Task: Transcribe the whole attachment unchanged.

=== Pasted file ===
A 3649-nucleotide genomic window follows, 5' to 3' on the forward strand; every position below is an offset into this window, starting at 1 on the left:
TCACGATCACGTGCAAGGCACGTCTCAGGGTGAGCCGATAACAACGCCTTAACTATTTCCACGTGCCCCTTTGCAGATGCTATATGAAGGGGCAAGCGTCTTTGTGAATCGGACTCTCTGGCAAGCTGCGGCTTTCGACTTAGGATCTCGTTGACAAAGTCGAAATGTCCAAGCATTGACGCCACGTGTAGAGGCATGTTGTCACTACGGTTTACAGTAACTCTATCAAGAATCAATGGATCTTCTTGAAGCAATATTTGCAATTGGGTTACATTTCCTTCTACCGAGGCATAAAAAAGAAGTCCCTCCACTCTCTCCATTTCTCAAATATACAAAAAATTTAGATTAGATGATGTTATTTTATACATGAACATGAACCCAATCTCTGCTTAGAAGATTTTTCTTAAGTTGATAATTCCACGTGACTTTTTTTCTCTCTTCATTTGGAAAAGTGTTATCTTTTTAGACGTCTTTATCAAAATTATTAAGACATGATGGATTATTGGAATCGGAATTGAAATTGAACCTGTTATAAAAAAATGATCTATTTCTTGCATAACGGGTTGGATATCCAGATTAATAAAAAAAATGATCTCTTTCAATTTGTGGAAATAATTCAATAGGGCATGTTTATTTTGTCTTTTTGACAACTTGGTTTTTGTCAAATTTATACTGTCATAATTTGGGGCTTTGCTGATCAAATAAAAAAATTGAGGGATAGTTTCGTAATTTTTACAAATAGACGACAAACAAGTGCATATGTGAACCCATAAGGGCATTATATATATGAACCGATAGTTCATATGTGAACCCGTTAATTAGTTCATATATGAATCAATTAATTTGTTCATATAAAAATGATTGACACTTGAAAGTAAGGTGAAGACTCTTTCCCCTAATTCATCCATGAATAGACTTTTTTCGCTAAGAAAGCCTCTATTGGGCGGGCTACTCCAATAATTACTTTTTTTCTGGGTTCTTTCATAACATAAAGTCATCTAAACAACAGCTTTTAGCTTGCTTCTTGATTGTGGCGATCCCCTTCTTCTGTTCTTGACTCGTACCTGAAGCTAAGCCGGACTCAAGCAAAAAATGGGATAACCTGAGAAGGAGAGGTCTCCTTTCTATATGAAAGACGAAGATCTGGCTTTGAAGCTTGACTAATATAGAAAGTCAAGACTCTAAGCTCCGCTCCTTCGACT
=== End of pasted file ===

A 3649-nucleotide genomic window follows, 5' to 3' on the forward strand; every position below is an offset into this window, starting at 1 on the left:
TCACGATCACGTGCAAGGCACGTCTCAGGGTGAGCCGATAACAACGCCTTAACTATTTCCACGTGCCCCTTTGCAGATGCTATATGAAGGGGCAAGCGTCTTTGTGAATCGGACTCTCTGGCAAGCTGCGGCTTTCGACTTAGGATCTCGTTGACAAAGTCGAAATGTCCAAGCATTGACGCCACGTGTAGAGGCATGTTGTCACTACGGTTTACAGTAACTCTATCAAGAATCAATGGATCTTCTTGAAGCAATATTTGCAATTGGGTTACATTTCCTTCTACCGAGGCATAAAAAAGAAGTCCCTCCACTCTCTCCATTTCTCAAATATACAAAAAATTTAGATTAGATGATGTTATTTTATACATGAACATGAACCCAATCTCTGCTTAGAAGATTTTTCTTAAGTTGATAATTCCACGTGACTTTTTTTCTCTCTTCATTTGGAAAAGTGTTATCTTTTTAGACGTCTTTATCAAAATTATTAAGACATGATGGATTATTGGAATCGGAATTGAAATTGAACCTGTTATAAAAAAATGATCTATTTCTTGCATAACGGGTTGGATATCCAGATTAATAAAAAAAATGATCTCTTTCAATTTGTGGAAATAATTCAATAGGGCATGTTTATTTTGTCTTTTTGACAACTTGGTTTTTGTCAAATTTATACTGTCATAATTTGGGGCTTTGCTGATCAAATAAAAAAATTGAGGGATAGTTTCGTAATTTTTACAAATAGACGACAAACAAGTGCATATGTGAACCCATAAGGGCATTATATATATGAACCGATAGTTCATATGTGAACCCGTTAATTAGTTCATATATGAATCAATTAATTTGTTCATATAAAAATGATTGACACTTGAAAGTAAGGTGAAGACTCTTTCCCCTAATTCATCCATGAATAGACTTTTTTCGCTAAGAAAGCCTCTATTGGGCGGGCTACTCCAATAATTACTTTTTTTCTGGGTTCTTTCATAACATAAAGTCATCTAAACAACAGCTTTTAGCTTGCTTCTTGATTGTGGCGATCCCCTTCTTCTGTTCTTGACTCGTACCTGAAGCTAAGCCGGACTCAAGCAAAAAATGGGATAACCTGAGAAGGAGAGGTCTCCTTTCTATATGAAAGACGAAGATCTGGCTTTGAAGCTTGACTAATATAGAAAGTCAAGACTCTAAGCTCCGCTCCTTCGACT